Previously known as prediabetes, metabolic syndrome has been defined as a syndrome with three or more of the following findings: increased abdominal girth, elevated fasting glucose and elevated fasting triglycerides, low high-density lipoprotein (good cholesterol) and elevated blood pressure.
“Much of these issues comes down to insulin resistance,” says Dr. Scott Jamison, MD, IFMCP. “Checking for an elevated fasting insulin level can be one of the early warning signs for metabolic syndrome.”
These early signs can be easy to miss. “It is suspected that as many as 25 percent of the U.S. population meets the criteria for metabolic syndrome although only about 7 to 8 percent are actively diagnosed and treated,” Jamison continues. “It is important that both patients and doctors become more aware of the findings of metabolic syndrome, its prevalence, and the importance of early intervention.”
People with metabolic syndrome are at an increased risk for developing a number of other health conditions such as diabetes, heart disease, certain cancers – especially breast and colon cancers – sleep apnea and more. However, the earlier a person can recognize the symptoms of metabolic syndrome, the sooner they can get on a path toward treating the condition.
“Once an individual is identified as having metabolic syndrome, lifestyle changes are the basis for treatment,” explains Jamison.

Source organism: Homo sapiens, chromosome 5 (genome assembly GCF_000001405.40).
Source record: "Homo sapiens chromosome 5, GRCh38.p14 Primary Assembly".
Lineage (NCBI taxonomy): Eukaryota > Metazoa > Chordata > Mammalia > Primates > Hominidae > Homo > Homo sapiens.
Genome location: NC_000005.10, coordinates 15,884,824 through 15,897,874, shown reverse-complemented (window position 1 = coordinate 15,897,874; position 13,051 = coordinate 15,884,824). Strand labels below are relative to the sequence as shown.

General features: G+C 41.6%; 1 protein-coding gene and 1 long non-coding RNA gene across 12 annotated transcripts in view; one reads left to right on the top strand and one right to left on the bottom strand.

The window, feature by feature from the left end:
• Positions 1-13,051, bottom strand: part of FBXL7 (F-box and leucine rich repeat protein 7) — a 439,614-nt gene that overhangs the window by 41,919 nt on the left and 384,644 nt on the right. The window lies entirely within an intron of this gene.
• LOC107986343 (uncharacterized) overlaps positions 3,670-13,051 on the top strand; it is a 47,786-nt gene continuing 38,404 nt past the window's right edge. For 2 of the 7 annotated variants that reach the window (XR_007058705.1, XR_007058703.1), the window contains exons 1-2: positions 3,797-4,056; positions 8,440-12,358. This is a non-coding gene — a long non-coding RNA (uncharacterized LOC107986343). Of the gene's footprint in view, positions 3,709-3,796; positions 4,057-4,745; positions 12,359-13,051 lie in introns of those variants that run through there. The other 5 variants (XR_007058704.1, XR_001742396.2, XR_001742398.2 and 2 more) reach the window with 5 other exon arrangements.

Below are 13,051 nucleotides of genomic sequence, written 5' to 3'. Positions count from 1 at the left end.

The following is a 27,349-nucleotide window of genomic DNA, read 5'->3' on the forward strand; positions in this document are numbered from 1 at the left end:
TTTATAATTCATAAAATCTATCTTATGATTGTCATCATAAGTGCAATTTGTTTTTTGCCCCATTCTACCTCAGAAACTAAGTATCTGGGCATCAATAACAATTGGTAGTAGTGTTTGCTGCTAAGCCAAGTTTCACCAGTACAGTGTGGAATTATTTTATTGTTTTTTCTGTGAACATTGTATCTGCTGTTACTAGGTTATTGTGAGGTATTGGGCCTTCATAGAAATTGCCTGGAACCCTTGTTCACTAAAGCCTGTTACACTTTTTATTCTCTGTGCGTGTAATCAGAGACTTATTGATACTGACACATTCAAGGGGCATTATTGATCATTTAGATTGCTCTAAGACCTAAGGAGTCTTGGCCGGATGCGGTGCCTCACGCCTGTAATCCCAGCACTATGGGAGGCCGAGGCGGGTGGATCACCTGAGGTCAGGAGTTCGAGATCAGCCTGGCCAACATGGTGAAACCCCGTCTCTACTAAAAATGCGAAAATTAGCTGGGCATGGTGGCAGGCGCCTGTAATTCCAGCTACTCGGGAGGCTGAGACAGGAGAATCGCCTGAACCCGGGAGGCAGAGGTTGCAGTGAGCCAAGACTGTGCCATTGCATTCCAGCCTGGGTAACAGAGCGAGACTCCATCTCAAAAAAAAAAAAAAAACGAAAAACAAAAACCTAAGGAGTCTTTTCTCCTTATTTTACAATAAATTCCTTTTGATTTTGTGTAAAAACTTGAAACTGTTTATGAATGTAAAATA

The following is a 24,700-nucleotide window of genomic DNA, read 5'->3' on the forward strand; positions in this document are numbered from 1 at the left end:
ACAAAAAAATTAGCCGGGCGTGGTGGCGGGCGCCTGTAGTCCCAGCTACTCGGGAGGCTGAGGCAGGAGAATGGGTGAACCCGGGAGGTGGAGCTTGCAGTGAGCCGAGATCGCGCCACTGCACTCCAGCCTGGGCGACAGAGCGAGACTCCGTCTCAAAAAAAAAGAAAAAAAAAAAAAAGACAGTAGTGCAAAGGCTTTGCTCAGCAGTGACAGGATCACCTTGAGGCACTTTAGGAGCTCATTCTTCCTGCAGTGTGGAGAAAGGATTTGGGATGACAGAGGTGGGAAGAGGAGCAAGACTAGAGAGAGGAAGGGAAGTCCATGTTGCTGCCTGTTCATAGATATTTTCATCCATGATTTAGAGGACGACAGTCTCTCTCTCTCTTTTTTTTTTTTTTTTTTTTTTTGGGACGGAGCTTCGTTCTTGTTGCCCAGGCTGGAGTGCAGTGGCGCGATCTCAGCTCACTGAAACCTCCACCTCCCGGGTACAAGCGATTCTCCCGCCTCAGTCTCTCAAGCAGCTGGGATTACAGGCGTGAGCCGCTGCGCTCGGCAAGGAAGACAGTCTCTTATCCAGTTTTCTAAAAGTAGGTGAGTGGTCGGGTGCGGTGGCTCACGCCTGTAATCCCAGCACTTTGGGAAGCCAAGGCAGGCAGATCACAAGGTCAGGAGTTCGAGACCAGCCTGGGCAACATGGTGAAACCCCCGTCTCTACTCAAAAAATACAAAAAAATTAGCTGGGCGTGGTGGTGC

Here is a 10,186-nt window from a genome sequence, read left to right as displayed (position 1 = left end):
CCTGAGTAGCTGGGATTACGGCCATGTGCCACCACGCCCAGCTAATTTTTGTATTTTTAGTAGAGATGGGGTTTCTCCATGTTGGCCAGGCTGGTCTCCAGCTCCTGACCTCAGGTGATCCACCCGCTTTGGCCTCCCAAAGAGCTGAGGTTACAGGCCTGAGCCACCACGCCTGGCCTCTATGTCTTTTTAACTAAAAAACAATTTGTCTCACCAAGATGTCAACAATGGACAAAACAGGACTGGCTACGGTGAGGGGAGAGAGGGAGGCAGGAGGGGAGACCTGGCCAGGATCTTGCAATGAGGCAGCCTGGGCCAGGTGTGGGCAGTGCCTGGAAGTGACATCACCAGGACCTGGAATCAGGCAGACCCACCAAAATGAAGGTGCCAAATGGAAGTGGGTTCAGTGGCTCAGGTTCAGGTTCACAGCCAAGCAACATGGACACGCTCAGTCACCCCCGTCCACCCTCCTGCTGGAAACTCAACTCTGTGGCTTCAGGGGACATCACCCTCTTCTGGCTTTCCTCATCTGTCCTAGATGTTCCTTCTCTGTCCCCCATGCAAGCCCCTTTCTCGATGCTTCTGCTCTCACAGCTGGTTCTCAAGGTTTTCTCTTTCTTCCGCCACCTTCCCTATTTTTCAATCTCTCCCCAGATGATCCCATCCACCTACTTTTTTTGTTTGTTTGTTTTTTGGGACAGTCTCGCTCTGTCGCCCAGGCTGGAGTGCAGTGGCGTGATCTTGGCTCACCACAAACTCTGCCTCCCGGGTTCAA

These lifestyle changes include a plant-based or Mediterranean-style diet and daily aerobic exercise. Jamison suggests managing stress and having a healthy sleep schedule, as well as cutting down on alcohol and tobacco.
“Many of our patients participate in our Life In Balance Program, which includes nutrition, exercise, and stress management support,” Jamison recommends, adding that time-restricted eating, having all calories within an 8- to 10-hour period per day, can also be very helpful in improving insulin resistance.
“If diet and lifestyle changes do not improve the parameters of metabolic syndrome, then use of certain herbs and vitamins, such as berberine and vitamin D can be helpful,” Jamison adds. “The American Diabetes Association also recommends the early use of the diabetic medication Metformin to reverse many of the metabolic issues of the metabolic syndrome.”
PALM Health, 9160 Clayton Road, St. Louis, 314-801-8898, palmhealth.com
Dr. Scott Jamison is an internal medicine specialist who joined PALM Health after practicing in Virginia for 29 years. He is board-certified in internal medicine and trained in functional medicine as an IFM Certified Practitioner with substantial experience ranging from routine primary care to complex medical care.
Whether an individual seeks preventive care or has a chronic illness, Dr. Jamison sees great potential to combine functional medicine with his extensive knowledge and skills in primary care and internal medicine, blending the best of both into one clinical model.
To learn more about PALM Health’s functional medicine approach to well-being from Dr. Jamison, please contact a PALM Navigator at 314-801-8898, and request a complimentary meet-and-greet introduction.